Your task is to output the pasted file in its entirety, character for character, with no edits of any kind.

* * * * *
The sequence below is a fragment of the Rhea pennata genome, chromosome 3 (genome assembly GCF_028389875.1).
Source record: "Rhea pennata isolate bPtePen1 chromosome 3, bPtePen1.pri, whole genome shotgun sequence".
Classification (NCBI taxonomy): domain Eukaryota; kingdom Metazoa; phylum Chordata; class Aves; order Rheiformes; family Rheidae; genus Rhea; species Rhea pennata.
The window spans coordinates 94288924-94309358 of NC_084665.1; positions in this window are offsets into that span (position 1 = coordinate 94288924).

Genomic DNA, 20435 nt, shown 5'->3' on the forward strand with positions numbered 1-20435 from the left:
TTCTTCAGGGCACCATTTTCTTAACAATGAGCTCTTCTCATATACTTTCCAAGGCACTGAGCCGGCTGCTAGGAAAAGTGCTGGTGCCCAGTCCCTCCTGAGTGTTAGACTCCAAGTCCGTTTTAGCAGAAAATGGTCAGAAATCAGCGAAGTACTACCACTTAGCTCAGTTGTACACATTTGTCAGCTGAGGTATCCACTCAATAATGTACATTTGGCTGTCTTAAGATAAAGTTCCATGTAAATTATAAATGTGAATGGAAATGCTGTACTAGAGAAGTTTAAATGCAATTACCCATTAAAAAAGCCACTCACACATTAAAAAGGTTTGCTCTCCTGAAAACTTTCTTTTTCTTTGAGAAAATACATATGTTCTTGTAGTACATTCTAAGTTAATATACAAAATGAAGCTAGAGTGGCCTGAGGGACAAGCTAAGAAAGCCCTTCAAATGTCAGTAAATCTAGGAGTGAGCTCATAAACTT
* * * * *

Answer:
The sequence below is a fragment of the Rhea pennata genome, chromosome 3 (genome assembly GCF_028389875.1).
Source record: "Rhea pennata isolate bPtePen1 chromosome 3, bPtePen1.pri, whole genome shotgun sequence".
Classification (NCBI taxonomy): domain Eukaryota; kingdom Metazoa; phylum Chordata; class Aves; order Rheiformes; family Rheidae; genus Rhea; species Rhea pennata.
The window spans coordinates 94288924-94309358 of NC_084665.1; positions in this window are offsets into that span (position 1 = coordinate 94288924).

Genomic DNA, 20435 nt, shown 5'->3' on the forward strand with positions numbered 1-20435 from the left:
TTCTTCAGGGCACCATTTTCTTAACAATGAGCTCTTCTCATATACTTTCCAAGGCACTGAGCCGGCTGCTAGGAAAAGTGCTGGTGCCCAGTCCCTCCTGAGTGTTAGACTCCAAGTCCGTTTTAGCAGAAAATGGTCAGAAATCAGCGAAGTACTACCACTTAGCTCAGTTGTACACATTTGTCAGCTGAGGTATCCACTCAATAATGTACATTTGGCTGTCTTAAGATAAAGTTCCATGTAAATTATAAATGTGAATGGAAATGCTGTACTAGAGAAGTTTAAATGCAATTACCCATTAAAAAAGCCACTCACACATTAAAAAGGTTTGCTCTCCTGAAAACTTTCTTTTTCTTTGAGAAAATACATATGTTCTTGTAGTACATTCTAAGTTAATATACAAAATGAAGCTAGAGTGGCCTGAGGGACAAGCTAAGAAAGCCCTTCAAATGTCAGTAAATCTAGGAGTGAGCTCATAAACTT